Dashain and Tihar-Their Essence

Features Issue 107 Sep, 2010
Text by Utsav Shakya / Photo: ECS Media

It is a great feeling when, just like that, a random scent triggers sweet memories. That happens to me a lot, and when it does, it triggers an avalanche of related memories. Two of these ‘scent-triggered’ memories have to do with Dashain and Tihar, two of our most popular festivals. When this happens, I also find myself comparing the images my mind conjures up from bygone days to the present time and how things have changed. The differences are, to put it mildly, quite stark.

An offering of money, fruits and an assortment of edibles decorated with flowers and a diyo is traditionally made to those who come to play deusi and/or bhailo from house to house during Tihar

The first of these memories involves paint – yes, the kind that you apply to the walls of your house. Anytime I smell freshly applied paint, the sickly, oddly-sweet smell reminds me of the massive paintjobs at our shop and house come festival season. Cleaning the house is a way of purifying it to welcome Laxmi, the Hindu Goddess of Wealth and Prosperity, and in Nepal’s villages, this is done by washing the courtyard and giving the mud walls of the house a fresh coat.

The cool autumn breeze heralds the arrival of the festive holiday season in the country, the time of the year when past grievances are forgotten (if not forgiven) and people take time out to get in touch with family and friends. Cleaning the house and giving it a fresh coat of paint is a tradition in most homes in Nepal and the same is true in our household. It has been that way for as long as I can remember and so, whenever I smell fresh paint, I feel the air go a bit colder as the mornings and evenings get a little chillier in Kathmandu during this time.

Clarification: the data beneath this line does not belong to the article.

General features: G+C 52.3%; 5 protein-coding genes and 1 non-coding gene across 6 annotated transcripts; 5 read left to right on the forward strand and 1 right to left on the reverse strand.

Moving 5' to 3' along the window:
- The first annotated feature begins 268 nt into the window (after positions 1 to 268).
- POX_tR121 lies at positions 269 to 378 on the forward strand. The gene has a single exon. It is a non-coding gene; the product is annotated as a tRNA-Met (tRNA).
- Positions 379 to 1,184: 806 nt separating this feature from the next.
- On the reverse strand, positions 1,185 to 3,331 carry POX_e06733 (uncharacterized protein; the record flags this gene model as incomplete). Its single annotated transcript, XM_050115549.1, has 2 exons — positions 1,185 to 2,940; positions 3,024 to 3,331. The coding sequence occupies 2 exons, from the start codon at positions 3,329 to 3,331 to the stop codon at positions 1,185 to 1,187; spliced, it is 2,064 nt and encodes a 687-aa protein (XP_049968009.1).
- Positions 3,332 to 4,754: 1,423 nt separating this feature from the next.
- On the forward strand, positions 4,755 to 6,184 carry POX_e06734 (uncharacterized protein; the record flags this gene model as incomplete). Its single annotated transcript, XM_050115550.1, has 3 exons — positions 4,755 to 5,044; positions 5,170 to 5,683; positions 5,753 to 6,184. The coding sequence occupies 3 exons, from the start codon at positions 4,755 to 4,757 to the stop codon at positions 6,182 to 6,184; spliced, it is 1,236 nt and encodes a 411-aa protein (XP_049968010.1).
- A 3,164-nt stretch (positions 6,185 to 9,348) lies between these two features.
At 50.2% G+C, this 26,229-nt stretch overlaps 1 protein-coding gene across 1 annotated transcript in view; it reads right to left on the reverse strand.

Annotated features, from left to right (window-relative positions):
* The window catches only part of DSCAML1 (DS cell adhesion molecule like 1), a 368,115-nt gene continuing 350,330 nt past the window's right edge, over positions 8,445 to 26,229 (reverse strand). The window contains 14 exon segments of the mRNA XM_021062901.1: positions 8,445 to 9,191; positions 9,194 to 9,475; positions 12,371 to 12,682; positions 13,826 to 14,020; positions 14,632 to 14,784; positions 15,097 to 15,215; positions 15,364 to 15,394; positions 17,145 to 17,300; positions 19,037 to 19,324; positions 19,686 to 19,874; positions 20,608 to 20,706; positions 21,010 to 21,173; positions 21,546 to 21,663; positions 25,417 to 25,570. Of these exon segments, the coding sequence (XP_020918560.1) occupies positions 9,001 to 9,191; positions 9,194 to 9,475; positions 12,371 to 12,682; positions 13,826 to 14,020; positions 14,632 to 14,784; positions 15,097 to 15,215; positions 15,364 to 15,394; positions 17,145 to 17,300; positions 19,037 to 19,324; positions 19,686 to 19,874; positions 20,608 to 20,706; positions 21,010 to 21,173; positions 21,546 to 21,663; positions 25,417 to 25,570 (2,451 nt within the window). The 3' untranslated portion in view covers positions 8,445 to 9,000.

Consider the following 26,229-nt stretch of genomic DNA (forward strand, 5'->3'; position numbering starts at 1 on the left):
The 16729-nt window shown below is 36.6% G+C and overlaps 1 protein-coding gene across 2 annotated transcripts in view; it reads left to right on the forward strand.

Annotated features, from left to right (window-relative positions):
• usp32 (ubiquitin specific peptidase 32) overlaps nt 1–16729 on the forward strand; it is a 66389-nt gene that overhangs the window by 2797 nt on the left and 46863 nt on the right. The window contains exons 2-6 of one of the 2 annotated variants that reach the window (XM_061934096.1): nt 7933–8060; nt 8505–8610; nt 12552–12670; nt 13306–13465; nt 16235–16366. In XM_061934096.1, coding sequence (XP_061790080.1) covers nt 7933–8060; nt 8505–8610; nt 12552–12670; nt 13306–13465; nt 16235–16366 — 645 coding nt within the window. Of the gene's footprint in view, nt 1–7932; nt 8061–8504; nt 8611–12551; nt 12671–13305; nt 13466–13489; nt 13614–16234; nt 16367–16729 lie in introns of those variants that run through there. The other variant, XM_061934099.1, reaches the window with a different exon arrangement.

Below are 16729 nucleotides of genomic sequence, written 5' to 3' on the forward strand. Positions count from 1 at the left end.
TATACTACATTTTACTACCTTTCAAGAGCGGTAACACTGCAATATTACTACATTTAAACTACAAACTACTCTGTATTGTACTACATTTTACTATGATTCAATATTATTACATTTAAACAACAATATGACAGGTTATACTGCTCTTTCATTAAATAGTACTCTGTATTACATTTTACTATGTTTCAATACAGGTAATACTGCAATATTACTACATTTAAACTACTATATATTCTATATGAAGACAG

Those were the days when children were free to cycle around the New Road saalik (statue mounted on a round ‘pedestal’) of one of the Rana-era prime ministers, Juddha Shumsher. The streets would be free of traffic during Dashain and Tihar in those days unlike the constant hustle bustle of the area today, and people would pour into the streets for a game of badminton or, perhaps, try a hand at hitting a six smashing a neighbor’s window in the process while playing ‘street-cricket’! Together with the smell of traditional food being prepared, the smell of freshly applied paint would linger in the sweet, cold air.

A typical oil-fed lamp which is lit in the thousands in almost every household during Tihar

Weirdly enough, I have always quite loved this smell and as a child. I would look for reasons to stick around and watch the painters work on the walls and then on the ceilings, their clothes and faces dotted with paint. At the end of the day, the place would look and smell amazing. And after the final decorations, butter lamps in front of the images of gods and goddesses, diyas (special, small oil-fed lamps) on the steps and landing of the house, marigold garlands hung on the doorway and the colorful rangolis (different patterns made using vermilion powder of different colors) courtesy my sister and mother, we would be ready for Laxmi to pay us a ‘visit’.

Another scent-triggered memory from the same time is the smell of smoke from a wood fire. On my way back from my infrequent morning jogs, I often encounter this smell from small houses. This, too, immediately reminds me of Dashain and Tihar. Wood fires are not as common in Kathmandu households anymore; a good thing considering that greenery, too, is not common in the city anymore. However, it is a known fact that food cooked on a wood fire has a distinctly delicious taste, not to mention that oddly, appetizing smell of burnt wood that’s lacking in cooking done using a modern gas stove.